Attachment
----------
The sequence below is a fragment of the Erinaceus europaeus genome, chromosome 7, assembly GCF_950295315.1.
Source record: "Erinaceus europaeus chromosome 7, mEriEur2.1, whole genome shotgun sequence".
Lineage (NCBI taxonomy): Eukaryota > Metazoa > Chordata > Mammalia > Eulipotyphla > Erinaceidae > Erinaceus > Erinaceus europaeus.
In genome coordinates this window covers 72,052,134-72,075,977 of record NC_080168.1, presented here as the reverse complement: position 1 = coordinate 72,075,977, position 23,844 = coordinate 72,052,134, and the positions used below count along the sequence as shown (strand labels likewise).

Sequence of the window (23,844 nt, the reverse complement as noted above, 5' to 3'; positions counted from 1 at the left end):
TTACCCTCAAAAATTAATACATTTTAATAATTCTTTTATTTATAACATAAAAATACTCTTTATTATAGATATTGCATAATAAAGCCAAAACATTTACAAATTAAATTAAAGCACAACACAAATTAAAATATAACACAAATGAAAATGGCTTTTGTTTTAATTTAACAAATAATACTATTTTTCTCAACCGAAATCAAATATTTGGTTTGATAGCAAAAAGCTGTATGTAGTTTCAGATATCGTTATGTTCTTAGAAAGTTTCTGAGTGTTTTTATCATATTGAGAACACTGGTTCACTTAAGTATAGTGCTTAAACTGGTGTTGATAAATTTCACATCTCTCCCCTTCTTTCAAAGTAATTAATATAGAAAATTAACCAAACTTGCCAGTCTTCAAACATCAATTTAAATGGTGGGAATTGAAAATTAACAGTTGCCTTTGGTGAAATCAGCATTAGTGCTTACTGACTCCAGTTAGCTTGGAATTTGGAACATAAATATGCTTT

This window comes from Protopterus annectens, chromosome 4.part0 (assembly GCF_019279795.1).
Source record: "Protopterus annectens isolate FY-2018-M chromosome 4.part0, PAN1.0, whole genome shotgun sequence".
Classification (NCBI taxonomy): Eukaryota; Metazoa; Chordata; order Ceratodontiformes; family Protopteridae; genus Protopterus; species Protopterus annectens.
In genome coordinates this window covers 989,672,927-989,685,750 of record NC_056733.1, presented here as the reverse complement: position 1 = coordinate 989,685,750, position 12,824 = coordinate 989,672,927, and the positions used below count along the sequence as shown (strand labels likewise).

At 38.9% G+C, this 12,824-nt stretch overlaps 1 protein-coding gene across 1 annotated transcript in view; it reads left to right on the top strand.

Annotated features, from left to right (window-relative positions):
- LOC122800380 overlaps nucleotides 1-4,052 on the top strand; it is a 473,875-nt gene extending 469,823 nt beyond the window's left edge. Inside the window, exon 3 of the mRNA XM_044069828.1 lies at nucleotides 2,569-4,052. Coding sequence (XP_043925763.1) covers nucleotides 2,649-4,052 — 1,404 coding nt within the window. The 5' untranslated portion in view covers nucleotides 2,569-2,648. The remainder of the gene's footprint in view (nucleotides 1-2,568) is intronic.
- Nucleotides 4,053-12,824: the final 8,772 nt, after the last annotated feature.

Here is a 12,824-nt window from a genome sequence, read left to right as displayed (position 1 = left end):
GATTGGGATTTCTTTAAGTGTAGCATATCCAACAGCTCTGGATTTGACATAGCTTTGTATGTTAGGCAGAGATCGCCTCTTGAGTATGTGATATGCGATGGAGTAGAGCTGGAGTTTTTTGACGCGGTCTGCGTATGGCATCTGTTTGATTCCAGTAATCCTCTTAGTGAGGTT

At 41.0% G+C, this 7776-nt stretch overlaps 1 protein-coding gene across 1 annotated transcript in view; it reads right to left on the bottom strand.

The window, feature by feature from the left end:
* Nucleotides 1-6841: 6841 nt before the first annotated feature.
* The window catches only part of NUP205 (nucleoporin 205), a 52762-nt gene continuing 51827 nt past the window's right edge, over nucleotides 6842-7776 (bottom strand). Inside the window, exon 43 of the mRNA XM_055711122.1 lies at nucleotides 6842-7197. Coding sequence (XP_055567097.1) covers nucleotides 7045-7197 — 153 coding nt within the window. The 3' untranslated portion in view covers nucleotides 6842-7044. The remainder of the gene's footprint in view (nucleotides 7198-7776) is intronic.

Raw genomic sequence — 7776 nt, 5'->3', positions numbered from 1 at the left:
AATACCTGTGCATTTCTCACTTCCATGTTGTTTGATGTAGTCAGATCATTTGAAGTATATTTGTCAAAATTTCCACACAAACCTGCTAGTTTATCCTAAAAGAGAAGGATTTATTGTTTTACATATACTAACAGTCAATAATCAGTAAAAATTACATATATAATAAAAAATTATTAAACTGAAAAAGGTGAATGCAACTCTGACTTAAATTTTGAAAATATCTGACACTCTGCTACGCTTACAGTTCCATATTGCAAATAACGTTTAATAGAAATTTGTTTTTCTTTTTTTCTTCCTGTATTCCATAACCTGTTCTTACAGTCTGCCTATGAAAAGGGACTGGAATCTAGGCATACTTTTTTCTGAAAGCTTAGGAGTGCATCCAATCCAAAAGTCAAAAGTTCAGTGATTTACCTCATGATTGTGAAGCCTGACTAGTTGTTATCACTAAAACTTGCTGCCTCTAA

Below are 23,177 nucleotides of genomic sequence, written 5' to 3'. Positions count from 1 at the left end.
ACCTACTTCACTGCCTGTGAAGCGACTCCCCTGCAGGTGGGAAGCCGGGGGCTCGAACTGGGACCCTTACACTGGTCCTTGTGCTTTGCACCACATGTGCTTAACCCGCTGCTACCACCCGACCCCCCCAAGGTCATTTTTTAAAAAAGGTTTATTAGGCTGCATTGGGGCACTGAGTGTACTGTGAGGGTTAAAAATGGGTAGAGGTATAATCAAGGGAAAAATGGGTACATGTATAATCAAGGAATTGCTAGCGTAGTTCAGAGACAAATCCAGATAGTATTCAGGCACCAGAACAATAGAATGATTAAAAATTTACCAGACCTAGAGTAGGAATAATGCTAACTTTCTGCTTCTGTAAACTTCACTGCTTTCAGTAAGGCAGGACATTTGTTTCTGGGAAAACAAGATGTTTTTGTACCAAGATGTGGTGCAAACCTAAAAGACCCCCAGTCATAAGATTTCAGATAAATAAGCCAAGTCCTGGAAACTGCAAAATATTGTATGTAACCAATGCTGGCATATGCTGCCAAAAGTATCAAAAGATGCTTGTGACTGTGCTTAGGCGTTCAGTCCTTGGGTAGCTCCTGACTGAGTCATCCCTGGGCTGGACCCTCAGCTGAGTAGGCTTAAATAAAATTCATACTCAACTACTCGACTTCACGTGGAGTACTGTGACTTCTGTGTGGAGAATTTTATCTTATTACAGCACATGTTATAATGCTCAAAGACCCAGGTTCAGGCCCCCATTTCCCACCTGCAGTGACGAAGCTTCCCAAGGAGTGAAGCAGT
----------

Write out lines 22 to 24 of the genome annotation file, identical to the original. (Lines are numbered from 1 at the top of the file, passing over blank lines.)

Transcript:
AATACCTGTGCATTTCTCACTTCCATGTTGTTTGATGTAGTCAGATCATTTGAAGTATATTTGTCAAAATTTCCACACAAACCTGCTAGTTTATCCTAAAAGAGAAGGATTTATTGTTTTACATATACTAACAGTCAATAATCAGTAAAAATTACATATATAATAAAAAATTATTAAACTGAAAAAGGTGAATGCAACTCTGACTTAAATTTTGAAAATATCTGACACTCTGCTACGCTTACAGTTCCATATTGCAAATAACGTTTAATAGAAATTTGTTTTTCTTTTTTTCTTCCTGTATTCCATAACCTGTTCTTACAGTCTGCCTATGAAAAGGGACTGGAATCTAGGCATACTTTTTTCTGAAAGCTTAGGAGTGCATCCAATCCAAAAGTCAAAAGTTCAGTGATTTACCTCATGATTGTGAAGCCTGACTAGTTGTTATCACTAAAACTTGCTGCCTCTAA

Below are 23,177 nucleotides of genomic sequence, written 5' to 3'. Positions count from 1 at the left end.
ACCTACTTCACTGCCTGTGAAGCGACTCCCCTGCAGGTGGGAAGCCGGGGGCTCGAACTGGGACCCTTACACTGGTCCTTGTGCTTTGCACCACATGTGCTTAACCCGCTGCTACCACCCGACCCCCCCAAGGTCATTTTTTAAAAAAGGTTTATTAGGCTGCATTGGGGCACTGAGTGTACTGTGAGGGTTAAAAATGGGTAGAGGTATAATCAAGGGAAAAATGGGTACATGTATAATCAAGGAATTGCTAGCGTAGTTCAGAGACAAATCCAGATAGTATTCAGGCACCAGAACAATAGAATGATTAAAAATTTACCAGACCTAGAGTAGGAATAATGCTAACTTTCTGCTTCTGTAAACTTCACTGCTTTCAGTAAGGCAGGACATTTGTTTCTGGGAAAACAAGATGTTTTTGTACCAAGATGTGGTGCAAACCTAAAAGACCCCCAGTCATAAGATTTCAGATAAATAAGCCAAGTCCTGGAAACTGCAAAATATTGTATGTAACCAATGCTGGCATATGCTGCCAAAAGTATCAAAAGATGCTTGTGACTGTGCTTAGGCGTTCAGTCCTTGGGTAGCTCCTGACTGAGTCATCCCTGGGCTGGACCCTCAGCTGAGTAGGCTTAAATAAAATTCATACTCAACTACTCGACTTCACGTGGAGTACTGTGACTTCTGTGTGGAGAATTTTATCTTATTACAGCACATGTTATAATGCTCAAAGACCCAGGTTCAGGCCCCCATTTCCCACCTGCAGTGACGAAGCTTCCCAAGGAGTGAAGCAGT